In my graph theory book exercise, I found a problem that:

Prove that the World is not flat using Mathematics

enter image description here

This picture is used in the exercise, but no idea of applying it.

I would have used the angles don't add to $180^\circ$, but the author is using a fourth city.

  • 1
    $\begingroup$ Do they mean something like 'cover it with hexagons and twelve pentagons'? $\endgroup$ – Empy2 Jun 7 '16 at 6:03
  • 1
    $\begingroup$ @Michael There are hint in the exercise as 'Use planar graph concept',but I can't figured it out $\endgroup$ – Hailey Jun 7 '16 at 6:05
  • 4
    $\begingroup$ Wow, you seriously didn't think that figure was relevant? Please post all relevant information from the beginning. Thank you. $\endgroup$ – Em. Jun 7 '16 at 6:48
  • 1
    $\begingroup$ Can you find complete graph on 5 vertices i.e. $K_5$ inside the map of the world? $\endgroup$ – Mathlover Jun 7 '16 at 6:56
  • 5
    $\begingroup$ I think that adding the information about the book where this comes from would be useful. Is it Einstein Gravity in a Nutshell by Zee, page 66? (If it is, this seems to be closer to differential geometry than to graph theory.) $\endgroup$ – Martin Sleziak Jun 7 '16 at 14:17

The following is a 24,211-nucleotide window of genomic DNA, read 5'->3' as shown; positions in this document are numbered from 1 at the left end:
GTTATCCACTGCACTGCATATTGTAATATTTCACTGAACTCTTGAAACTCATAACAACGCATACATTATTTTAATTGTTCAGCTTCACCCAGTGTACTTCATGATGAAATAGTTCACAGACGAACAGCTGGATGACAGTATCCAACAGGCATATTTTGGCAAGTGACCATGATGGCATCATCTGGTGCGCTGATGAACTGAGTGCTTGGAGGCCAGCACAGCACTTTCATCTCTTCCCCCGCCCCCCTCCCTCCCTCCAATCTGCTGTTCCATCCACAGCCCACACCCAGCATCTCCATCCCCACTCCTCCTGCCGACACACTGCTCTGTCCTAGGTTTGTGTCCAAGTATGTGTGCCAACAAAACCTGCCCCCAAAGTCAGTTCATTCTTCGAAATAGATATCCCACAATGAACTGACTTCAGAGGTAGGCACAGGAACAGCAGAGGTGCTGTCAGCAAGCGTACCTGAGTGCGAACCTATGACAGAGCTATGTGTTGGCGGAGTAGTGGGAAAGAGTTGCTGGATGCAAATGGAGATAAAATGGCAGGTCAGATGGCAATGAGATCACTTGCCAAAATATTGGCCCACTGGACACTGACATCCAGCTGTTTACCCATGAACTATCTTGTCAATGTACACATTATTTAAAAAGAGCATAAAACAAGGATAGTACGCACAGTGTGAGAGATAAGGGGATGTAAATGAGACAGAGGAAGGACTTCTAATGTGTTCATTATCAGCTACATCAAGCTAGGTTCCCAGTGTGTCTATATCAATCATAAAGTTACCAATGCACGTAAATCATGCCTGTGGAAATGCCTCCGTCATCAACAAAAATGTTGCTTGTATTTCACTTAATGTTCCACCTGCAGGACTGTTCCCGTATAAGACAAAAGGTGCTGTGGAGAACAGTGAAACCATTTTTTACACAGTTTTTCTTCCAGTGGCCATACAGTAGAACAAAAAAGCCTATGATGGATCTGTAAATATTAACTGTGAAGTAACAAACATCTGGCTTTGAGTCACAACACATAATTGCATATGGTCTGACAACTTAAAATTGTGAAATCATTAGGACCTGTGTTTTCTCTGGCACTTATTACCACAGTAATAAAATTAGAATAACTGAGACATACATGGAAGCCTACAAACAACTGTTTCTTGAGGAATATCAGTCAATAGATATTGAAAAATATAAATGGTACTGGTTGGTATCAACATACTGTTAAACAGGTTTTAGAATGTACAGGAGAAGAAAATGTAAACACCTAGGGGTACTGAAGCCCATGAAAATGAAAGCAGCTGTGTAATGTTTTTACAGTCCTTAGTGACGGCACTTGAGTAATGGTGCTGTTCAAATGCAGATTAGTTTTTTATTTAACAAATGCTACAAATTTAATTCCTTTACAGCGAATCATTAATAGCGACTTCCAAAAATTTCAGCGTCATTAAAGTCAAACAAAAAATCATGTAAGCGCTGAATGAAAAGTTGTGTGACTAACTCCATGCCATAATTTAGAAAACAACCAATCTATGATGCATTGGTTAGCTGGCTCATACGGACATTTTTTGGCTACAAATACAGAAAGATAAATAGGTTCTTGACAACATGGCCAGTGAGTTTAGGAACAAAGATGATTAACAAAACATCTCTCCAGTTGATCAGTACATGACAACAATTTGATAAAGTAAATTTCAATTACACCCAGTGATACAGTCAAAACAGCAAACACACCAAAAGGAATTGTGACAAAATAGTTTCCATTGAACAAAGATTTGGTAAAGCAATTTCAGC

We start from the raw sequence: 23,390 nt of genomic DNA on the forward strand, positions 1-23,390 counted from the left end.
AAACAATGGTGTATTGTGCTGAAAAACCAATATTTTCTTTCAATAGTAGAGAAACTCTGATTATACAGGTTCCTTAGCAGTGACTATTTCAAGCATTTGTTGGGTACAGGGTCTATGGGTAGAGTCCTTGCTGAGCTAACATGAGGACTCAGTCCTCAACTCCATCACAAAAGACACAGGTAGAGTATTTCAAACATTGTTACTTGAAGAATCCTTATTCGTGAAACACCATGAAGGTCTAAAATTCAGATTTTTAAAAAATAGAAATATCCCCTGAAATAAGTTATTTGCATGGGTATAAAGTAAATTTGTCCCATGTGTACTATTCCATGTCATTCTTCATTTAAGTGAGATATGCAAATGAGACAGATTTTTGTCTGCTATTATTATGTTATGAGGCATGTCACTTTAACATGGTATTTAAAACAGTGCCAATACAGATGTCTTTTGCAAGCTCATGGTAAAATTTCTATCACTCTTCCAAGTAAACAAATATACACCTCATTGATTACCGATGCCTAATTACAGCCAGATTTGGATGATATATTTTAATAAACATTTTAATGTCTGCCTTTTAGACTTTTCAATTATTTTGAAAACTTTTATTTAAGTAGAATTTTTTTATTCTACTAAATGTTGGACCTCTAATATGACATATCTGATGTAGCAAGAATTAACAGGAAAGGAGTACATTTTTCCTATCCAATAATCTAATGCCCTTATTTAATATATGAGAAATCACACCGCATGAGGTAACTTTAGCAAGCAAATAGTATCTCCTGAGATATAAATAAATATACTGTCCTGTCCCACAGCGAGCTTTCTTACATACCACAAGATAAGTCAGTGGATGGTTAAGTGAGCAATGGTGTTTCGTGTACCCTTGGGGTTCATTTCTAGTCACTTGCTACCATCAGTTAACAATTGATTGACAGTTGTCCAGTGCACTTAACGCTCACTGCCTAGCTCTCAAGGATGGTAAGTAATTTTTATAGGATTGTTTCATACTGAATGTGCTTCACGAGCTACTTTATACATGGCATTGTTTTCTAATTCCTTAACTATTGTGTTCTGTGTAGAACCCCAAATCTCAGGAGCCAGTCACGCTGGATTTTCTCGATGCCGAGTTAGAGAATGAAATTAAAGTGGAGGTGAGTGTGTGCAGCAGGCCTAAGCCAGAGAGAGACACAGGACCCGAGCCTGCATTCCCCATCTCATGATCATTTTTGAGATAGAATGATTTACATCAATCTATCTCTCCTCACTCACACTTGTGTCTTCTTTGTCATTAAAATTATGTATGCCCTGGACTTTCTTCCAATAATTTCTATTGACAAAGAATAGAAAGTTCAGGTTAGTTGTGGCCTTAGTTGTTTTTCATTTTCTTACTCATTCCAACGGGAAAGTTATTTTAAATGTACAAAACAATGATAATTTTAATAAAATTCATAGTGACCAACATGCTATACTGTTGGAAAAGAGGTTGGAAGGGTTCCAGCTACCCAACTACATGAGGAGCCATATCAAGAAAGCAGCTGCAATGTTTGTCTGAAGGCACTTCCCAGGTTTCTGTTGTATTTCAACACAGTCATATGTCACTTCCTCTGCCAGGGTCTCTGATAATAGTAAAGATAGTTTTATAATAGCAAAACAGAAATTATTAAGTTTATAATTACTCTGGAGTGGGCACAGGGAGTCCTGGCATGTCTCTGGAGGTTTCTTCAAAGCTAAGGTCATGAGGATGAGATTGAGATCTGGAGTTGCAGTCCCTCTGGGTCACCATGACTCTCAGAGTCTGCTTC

The two diagonals $p$ and $q$ of a plane quadrilateral and the four side lengths $a$, $b$, $c$, $d$ are related by the Cayley-Menger determinant: $$\det\pmatrix{0&a^2&p^2&d^2&1\cr a^2&0&b^2&q^2&1\cr p^2&b^2&0&c^2&1\cr d^2&q^2&c^2&0&1\cr1&1&1&1&0\cr}=0$$ See https://en.wikipedia.org/wiki/Quadrilateral#Properties_of_the_diagonals_in_some_quadrilaterals

  • 1
    $\begingroup$ Now all you need are the distances, which you can get from Wolfram Alpha $\endgroup$ – Robert Israel Jun 8 '16 at 7:42

Your Answer

By clicking “Post Your Answer”, you agree to our terms of service, privacy policy and cookie policy

Not the answer you're looking for? Browse other questions tagged or ask your own question.